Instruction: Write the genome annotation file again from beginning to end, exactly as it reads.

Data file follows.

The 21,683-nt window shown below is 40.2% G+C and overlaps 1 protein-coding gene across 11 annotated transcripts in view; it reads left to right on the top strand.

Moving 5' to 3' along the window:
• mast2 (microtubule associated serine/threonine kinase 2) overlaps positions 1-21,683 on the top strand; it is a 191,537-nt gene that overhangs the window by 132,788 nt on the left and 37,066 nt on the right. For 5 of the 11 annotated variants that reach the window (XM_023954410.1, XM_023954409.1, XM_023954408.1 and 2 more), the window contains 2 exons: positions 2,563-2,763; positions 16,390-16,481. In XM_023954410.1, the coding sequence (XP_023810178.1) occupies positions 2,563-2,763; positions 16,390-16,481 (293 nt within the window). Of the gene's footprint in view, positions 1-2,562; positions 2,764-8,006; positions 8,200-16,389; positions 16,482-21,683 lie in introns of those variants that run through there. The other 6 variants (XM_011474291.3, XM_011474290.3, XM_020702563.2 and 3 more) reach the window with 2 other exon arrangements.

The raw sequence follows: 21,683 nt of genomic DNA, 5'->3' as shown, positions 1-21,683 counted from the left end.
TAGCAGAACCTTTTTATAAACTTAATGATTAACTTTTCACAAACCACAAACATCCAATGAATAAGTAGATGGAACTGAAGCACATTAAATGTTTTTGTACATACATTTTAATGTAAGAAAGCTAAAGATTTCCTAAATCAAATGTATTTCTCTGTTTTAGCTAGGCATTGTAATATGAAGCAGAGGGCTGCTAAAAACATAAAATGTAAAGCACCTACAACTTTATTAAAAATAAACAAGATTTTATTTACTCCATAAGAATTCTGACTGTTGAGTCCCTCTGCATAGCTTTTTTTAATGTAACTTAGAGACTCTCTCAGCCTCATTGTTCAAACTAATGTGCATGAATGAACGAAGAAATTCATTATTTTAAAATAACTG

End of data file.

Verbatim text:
The 21,683-nt window shown below is 40.2% G+C and overlaps 1 protein-coding gene across 11 annotated transcripts in view; it reads left to right on the top strand.

Moving 5' to 3' along the window:
• mast2 (microtubule associated serine/threonine kinase 2) overlaps positions 1-21,683 on the top strand; it is a 191,537-nt gene that overhangs the window by 132,788 nt on the left and 37,066 nt on the right. For 5 of the 11 annotated variants that reach the window (XM_023954410.1, XM_023954409.1, XM_023954408.1 and 2 more), the window contains 2 exons: positions 2,563-2,763; positions 16,390-16,481. In XM_023954410.1, the coding sequence (XP_023810178.1) occupies positions 2,563-2,763; positions 16,390-16,481 (293 nt within the window). Of the gene's footprint in view, positions 1-2,562; positions 2,764-8,006; positions 8,200-16,389; positions 16,482-21,683 lie in introns of those variants that run through there. The other 6 variants (XM_011474291.3, XM_011474290.3, XM_020702563.2 and 3 more) reach the window with 2 other exon arrangements.

The raw sequence follows: 21,683 nt of genomic DNA, 5'->3' as shown, positions 1-21,683 counted from the left end.
TAGCAGAACCTTTTTATAAACTTAATGATTAACTTTTCACAAACCACAAACATCCAATGAATAAGTAGATGGAACTGAAGCACATTAAATGTTTTTGTACATACATTTTAATGTAAGAAAGCTAAAGATTTCCTAAATCAAATGTATTTCTCTGTTTTAGCTAGGCATTGTAATATGAAGCAGAGGGCTGCTAAAAACATAAAATGTAAAGCACCTACAACTTTATTAAAAATAAACAAGATTTTATTTACTCCATAAGAATTCTGACTGTTGAGTCCCTCTGCATAGCTTTTTTTAATGTAACTTAGAGACTCTCTCAGCCTCATTGTTCAAACTAATGTGCATGAATGAACGAAGAAATTCATTATTTTAAAATAACTG